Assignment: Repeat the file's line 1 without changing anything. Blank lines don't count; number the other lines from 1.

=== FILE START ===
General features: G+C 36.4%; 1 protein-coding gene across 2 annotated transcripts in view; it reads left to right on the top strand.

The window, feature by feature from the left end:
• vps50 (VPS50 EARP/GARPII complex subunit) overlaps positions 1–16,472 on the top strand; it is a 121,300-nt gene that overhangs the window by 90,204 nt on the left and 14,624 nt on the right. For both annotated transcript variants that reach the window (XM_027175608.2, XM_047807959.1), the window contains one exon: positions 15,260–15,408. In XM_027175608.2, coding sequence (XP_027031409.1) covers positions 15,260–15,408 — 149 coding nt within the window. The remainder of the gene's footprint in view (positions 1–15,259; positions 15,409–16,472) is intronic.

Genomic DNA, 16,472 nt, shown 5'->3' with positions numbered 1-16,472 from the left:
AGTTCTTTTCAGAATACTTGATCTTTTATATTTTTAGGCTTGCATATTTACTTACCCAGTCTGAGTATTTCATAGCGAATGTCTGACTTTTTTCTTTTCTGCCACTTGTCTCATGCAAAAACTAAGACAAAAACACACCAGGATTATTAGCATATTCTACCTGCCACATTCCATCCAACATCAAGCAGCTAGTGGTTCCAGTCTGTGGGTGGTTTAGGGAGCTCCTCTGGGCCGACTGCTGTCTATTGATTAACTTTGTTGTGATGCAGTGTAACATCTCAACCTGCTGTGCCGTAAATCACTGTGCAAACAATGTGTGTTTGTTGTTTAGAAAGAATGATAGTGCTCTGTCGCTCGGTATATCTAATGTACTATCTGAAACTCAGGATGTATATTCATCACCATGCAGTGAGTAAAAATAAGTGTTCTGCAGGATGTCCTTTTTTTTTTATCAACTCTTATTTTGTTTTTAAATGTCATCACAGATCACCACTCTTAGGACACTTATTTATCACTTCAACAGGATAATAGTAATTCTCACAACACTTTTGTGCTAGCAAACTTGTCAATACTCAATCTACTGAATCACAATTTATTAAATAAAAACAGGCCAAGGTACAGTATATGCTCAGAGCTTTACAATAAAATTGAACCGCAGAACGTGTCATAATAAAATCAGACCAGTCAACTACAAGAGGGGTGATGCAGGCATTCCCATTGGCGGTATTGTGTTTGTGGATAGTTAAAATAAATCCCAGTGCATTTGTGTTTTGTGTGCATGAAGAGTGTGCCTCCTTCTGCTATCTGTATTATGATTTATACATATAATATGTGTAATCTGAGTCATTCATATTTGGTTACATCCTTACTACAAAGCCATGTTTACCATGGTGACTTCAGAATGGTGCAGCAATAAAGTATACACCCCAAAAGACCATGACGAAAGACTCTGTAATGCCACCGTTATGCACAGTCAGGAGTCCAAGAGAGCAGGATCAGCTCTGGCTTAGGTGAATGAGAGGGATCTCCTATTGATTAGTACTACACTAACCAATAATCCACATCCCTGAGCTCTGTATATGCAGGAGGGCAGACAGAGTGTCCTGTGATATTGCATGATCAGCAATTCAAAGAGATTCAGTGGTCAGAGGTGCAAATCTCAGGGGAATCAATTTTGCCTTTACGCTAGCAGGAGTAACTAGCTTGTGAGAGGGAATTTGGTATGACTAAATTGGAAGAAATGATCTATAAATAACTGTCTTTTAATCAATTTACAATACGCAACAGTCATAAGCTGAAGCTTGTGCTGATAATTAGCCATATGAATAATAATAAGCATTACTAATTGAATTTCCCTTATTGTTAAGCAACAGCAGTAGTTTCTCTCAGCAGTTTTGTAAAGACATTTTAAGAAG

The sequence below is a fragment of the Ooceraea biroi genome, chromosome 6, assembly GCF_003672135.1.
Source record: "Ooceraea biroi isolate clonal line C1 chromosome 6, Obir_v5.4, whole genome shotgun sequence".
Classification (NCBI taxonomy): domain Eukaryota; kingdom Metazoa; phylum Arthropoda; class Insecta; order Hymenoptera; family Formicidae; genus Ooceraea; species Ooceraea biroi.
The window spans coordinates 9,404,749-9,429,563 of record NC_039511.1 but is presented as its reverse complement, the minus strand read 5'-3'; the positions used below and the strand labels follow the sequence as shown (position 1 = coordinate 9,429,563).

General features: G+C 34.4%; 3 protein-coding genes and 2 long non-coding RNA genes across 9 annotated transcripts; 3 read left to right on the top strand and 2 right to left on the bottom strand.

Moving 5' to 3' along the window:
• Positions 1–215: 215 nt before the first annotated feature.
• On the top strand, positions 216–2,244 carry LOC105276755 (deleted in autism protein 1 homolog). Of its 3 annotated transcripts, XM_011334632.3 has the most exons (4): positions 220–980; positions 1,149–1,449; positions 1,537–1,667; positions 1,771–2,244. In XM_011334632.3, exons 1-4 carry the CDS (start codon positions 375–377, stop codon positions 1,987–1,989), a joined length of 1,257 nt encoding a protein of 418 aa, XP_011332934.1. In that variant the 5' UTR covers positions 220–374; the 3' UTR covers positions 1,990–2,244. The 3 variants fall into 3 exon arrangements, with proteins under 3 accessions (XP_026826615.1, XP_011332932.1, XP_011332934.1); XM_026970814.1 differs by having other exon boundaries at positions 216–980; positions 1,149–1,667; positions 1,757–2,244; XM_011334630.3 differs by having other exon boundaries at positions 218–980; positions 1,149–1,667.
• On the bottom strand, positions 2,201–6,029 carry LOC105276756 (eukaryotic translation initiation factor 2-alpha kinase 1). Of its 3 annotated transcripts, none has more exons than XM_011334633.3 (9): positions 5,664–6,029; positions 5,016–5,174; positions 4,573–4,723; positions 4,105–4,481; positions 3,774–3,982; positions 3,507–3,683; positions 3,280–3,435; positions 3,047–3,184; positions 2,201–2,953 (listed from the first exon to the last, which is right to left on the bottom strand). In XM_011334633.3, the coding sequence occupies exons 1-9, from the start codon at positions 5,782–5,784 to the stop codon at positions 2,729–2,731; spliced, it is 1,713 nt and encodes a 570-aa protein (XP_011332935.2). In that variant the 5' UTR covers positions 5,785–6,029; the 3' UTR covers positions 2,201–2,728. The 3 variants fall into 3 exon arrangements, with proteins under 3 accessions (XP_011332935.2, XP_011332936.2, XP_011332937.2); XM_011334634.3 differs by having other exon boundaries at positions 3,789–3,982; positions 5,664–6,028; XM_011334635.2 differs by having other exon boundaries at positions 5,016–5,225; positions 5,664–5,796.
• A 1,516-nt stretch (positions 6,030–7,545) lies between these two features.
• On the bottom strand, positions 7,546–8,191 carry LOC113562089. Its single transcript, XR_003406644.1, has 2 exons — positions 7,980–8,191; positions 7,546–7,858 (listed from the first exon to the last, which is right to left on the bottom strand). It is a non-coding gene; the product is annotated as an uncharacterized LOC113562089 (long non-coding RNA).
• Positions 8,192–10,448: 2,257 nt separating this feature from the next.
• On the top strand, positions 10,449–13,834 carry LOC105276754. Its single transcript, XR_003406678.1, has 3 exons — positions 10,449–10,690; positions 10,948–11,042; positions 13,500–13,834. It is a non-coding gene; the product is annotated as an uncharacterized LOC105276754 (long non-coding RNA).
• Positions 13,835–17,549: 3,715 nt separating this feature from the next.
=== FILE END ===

General features: G+C 36.4%; 1 protein-coding gene across 2 annotated transcripts in view; it reads left to right on the top strand.